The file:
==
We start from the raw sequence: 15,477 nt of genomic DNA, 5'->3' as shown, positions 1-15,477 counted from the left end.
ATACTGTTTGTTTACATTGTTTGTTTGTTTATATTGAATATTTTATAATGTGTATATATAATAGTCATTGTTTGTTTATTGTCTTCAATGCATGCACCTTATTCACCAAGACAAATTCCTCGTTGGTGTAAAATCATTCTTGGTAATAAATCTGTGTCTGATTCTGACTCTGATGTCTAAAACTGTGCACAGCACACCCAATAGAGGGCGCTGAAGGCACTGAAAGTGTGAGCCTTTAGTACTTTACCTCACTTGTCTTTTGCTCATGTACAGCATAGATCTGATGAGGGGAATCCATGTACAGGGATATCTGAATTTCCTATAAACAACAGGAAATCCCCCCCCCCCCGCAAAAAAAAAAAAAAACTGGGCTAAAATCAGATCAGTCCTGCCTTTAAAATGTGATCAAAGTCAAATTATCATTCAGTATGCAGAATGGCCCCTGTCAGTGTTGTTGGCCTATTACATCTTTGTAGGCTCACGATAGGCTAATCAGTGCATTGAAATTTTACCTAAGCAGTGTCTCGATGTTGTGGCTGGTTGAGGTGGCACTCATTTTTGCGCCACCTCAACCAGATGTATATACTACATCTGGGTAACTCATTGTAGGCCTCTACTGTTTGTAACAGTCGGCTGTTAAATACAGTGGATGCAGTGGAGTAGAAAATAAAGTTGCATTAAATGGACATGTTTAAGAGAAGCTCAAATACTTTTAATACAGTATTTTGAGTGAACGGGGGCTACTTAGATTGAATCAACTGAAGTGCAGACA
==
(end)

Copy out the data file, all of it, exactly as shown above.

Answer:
We start from the raw sequence: 15,477 nt of genomic DNA, 5'->3' as shown, positions 1-15,477 counted from the left end.
ATACTGTTTGTTTACATTGTTTGTTTGTTTATATTGAATATTTTATAATGTGTATATATAATAGTCATTGTTTGTTTATTGTCTTCAATGCATGCACCTTATTCACCAAGACAAATTCCTCGTTGGTGTAAAATCATTCTTGGTAATAAATCTGTGTCTGATTCTGACTCTGATGTCTAAAACTGTGCACAGCACACCCAATAGAGGGCGCTGAAGGCACTGAAAGTGTGAGCCTTTAGTACTTTACCTCACTTGTCTTTTGCTCATGTACAGCATAGATCTGATGAGGGGAATCCATGTACAGGGATATCTGAATTTCCTATAAACAACAGGAAATCCCCCCCCCCCCGCAAAAAAAAAAAAAAACTGGGCTAAAATCAGATCAGTCCTGCCTTTAAAATGTGATCAAAGTCAAATTATCATTCAGTATGCAGAATGGCCCCTGTCAGTGTTGTTGGCCTATTACATCTTTGTAGGCTCACGATAGGCTAATCAGTGCATTGAAATTTTACCTAAGCAGTGTCTCGATGTTGTGGCTGGTTGAGGTGGCACTCATTTTTGCGCCACCTCAACCAGATGTATATACTACATCTGGGTAACTCATTGTAGGCCTCTACTGTTTGTAACAGTCGGCTGTTAAATACAGTGGATGCAGTGGAGTAGAAAATAAAGTTGCATTAAATGGACATGTTTAAGAGAAGCTCAAATACTTTTAATACAGTATTTTGAGTGAACGGGGGCTACTTAGATTGAATCAACTGAAGTGCAGACA